What It's Like to Drive in Other Countries

You may have just gotten your U.S. Driver’s License, or are still in the process of going through driving school. Even if you’ve been a legally licensed driver for a while now, driving in other countries probably rarely crosses your mind.

Although we put a heavy emphasis at Pacific Driver Education on training new drivers to help them prepare for the American DMV test, we thought it would be fun to explore the vastly different driving laws and cultures outside of the United States.

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Different Driving Cultures

If you have ever rented a car in a foreign country, or simply waved a taxi down on the side of the road, you might have experienced a very aggressive style of driving out on the roads.

In the time I have spent in Central and South America, I have noticed that drivers car horns have essentially taken on their own language. Here in the states, horn honking is typically reserved for when one driver is cut-off by another, or someone is distracted when a red light turns green. When I was in Peru earlier this year, horn-honking was used in just about any instance where there was another car on the road, and a good part of the time I wasn’t even sure what the driver was honking about.

A lot of countries also have minimal lane and shoulder markings on the road, so vehicles swerve all over. If you are driving too slow for someone’s liking, don’t be surprised if they lay on their horns while passing you with oncoming traffic coming right at them. They also tend to care less about animals on the road, whether they be stray dogs or chickens (which are both common in South America). While we would normally slow down and wait to pass until the road is safely cleared, a lot of foreign drivers will simply honk the horn and hope for the best.

You should also be prepared for a variety of road conditions. Most countries in Europe take great care of their roads. In other parts of the world though, primary roadways will be ridden with potholes.

Driving Permits & Insurance

Luckily, a U.S. driver’s license is valid in both Mexico and Canada. While there are many areas in Mexico that I would not recommend driving through, it would be totally feasible to plan a road trip through Canada to Alaska, as long as your driver’s license was accompanied by a valid passport.

If you want to rent a car outside of these three countries, it is unlikely that your U.S. License will suffice. Thankfully, a lot of countries honor what are called International Driving permits, referred to as IDPs. An IDP translates your driver’s license information into ten different languages so that it can do the talking for you. Make sure to apply for an IDP before you leave the states!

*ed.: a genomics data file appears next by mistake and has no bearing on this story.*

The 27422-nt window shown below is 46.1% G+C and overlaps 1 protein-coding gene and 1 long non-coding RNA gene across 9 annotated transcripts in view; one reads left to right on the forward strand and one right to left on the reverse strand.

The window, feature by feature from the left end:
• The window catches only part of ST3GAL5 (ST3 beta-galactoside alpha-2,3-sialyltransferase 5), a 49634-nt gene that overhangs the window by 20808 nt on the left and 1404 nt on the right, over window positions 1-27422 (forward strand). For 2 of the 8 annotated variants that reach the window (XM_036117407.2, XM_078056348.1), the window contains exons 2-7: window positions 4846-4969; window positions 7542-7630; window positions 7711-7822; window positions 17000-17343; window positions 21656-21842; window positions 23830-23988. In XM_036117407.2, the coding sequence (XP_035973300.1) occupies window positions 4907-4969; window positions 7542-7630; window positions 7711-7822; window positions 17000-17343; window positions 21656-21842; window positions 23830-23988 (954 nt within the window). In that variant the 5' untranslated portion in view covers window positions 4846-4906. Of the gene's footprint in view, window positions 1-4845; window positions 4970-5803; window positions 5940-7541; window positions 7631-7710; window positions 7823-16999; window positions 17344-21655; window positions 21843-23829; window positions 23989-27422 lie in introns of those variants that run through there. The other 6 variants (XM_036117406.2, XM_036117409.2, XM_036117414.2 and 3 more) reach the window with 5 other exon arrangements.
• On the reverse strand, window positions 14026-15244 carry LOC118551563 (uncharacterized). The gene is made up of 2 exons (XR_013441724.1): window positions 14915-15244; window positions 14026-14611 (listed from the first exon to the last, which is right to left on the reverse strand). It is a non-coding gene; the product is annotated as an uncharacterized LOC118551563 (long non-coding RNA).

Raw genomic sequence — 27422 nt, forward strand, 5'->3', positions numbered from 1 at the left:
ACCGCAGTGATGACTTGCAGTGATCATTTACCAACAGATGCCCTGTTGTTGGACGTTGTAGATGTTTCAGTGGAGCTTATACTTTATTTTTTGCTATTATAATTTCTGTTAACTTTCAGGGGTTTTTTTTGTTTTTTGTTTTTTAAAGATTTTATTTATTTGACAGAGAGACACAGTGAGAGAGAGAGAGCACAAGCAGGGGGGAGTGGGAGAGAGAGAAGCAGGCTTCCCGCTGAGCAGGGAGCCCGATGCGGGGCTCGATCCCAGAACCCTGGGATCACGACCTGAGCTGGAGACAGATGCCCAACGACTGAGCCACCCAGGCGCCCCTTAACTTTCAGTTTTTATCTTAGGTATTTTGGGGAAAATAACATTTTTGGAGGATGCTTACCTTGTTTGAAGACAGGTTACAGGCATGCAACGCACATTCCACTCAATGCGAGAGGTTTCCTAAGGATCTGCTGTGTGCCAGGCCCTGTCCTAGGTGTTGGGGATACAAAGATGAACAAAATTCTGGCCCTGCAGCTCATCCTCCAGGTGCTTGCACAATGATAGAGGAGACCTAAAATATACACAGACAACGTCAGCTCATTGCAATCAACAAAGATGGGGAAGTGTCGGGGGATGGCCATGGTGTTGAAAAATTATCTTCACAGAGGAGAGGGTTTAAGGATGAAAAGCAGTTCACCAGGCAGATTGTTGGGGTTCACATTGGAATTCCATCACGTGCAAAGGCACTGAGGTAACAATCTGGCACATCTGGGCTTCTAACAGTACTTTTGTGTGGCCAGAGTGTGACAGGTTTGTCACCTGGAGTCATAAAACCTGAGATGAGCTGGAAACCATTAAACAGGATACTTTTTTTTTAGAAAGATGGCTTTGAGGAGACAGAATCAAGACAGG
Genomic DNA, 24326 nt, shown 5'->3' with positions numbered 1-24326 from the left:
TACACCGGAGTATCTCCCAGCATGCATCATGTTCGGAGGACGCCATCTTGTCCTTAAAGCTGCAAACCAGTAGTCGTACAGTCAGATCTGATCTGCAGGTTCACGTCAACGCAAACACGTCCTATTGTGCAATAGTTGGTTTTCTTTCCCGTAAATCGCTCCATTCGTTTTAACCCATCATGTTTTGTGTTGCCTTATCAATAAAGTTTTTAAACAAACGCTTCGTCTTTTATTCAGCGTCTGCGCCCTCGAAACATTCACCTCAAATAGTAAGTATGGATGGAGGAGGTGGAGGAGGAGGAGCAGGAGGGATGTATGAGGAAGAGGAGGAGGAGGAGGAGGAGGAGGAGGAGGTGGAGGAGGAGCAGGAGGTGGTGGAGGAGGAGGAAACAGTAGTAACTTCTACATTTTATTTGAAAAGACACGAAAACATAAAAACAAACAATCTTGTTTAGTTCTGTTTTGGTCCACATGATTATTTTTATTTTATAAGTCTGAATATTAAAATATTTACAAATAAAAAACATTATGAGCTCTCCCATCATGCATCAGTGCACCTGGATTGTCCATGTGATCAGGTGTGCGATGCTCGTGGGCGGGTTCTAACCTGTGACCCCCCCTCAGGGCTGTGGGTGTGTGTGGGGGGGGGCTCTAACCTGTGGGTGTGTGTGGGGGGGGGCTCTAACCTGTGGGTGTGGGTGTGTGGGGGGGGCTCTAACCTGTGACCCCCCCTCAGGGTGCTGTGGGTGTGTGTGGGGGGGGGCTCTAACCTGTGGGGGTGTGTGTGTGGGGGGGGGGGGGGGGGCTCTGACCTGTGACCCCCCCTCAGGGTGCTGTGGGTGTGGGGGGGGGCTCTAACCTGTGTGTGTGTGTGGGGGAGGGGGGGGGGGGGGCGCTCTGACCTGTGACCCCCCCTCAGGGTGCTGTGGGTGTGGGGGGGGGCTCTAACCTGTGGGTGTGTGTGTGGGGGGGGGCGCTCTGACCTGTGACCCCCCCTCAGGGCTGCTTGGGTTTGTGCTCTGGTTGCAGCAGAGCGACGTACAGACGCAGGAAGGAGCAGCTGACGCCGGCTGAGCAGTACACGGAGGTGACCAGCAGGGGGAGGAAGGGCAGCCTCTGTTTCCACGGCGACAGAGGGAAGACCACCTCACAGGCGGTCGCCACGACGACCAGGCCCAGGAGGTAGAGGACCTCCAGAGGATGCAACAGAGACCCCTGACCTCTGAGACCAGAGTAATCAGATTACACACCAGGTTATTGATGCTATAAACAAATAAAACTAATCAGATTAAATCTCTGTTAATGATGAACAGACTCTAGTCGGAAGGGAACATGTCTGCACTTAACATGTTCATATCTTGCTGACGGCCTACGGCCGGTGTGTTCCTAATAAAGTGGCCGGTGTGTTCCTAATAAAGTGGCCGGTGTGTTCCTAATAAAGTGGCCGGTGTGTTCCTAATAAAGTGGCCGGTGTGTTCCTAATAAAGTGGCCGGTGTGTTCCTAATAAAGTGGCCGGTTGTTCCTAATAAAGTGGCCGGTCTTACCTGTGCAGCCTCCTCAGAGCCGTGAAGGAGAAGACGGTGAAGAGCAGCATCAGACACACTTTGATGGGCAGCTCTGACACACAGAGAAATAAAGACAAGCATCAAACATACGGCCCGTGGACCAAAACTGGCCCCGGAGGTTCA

It is no surprise that most countries will also require you to carry some form of insurance with you if you plan on getting behind the wheel. A lot of American insurance policies will cover you overseas, but it would be best to give your insurance provider a call before your trip.


Traffic Laws & Getting Pulled Over

Have you ever dreamt of ripping down the highway as fast as you can without risking a speeding ticket? While this is not the smartest idea, there are areas in the developed world where there are no speed limits! The most well-known of these roadways are rural areas of the autobahn in Germany. Occasionally, drivers have been known to hit speeds over 200 mph here. Check out the fastest speeds ever recorded on the autobahn here.

And of course, we shouldn’t forget that while we are accustomed to driving on the right side of the road, many countries across the globe actually drive on the left. It has been suggested that left-lane driving goes as far back as the ancient Roman Empire, where they drove and pushed their carts on the left. Today, the main countries that continue this practice are Britain and its former colonies such as Japan and Indonesia.

Another odd law that you might run into is being required to have your headlights on at all hours of the day. Sweden and Norway both enforce this for safety reasons.

In poorer countries, police will sometimes hold less power, and it can be rare for them to actually pull a vehicle over for a traffic violation. One of the reasons behind this is that the police cars and trucks are dated and poorly maintained, and cannot accelerate fast enough to enforce speeding infractions. If you do happen to find yourself in a situation where you are being flagged down by an officer, do the same thing that you would do here in the states. Move the vehicle to a safe area of the roadway and remember to remain calm while they talk to you!

If a situation presents itself where you are going to be fined due to a traffic violation, the country you are in will dictate how you will need to handle it. Some countries require that you pay the fine on-site, while others might not let you leave the country until the traffic fine has been settled.

Maybe in some ways, we as drivers should learn from other countries. If we all drove more confidently, there would likely be fewer traffic jams on interstates as cars merge in from different roads. However, we should all be grateful for the well-maintained road-ways and intelligent cars that we have access to in the United States.

If you want to talk to our certified driving instructors about what their experiences driving in other countries has been like and tips they might have for your next trip abroad, feel free to give us a call!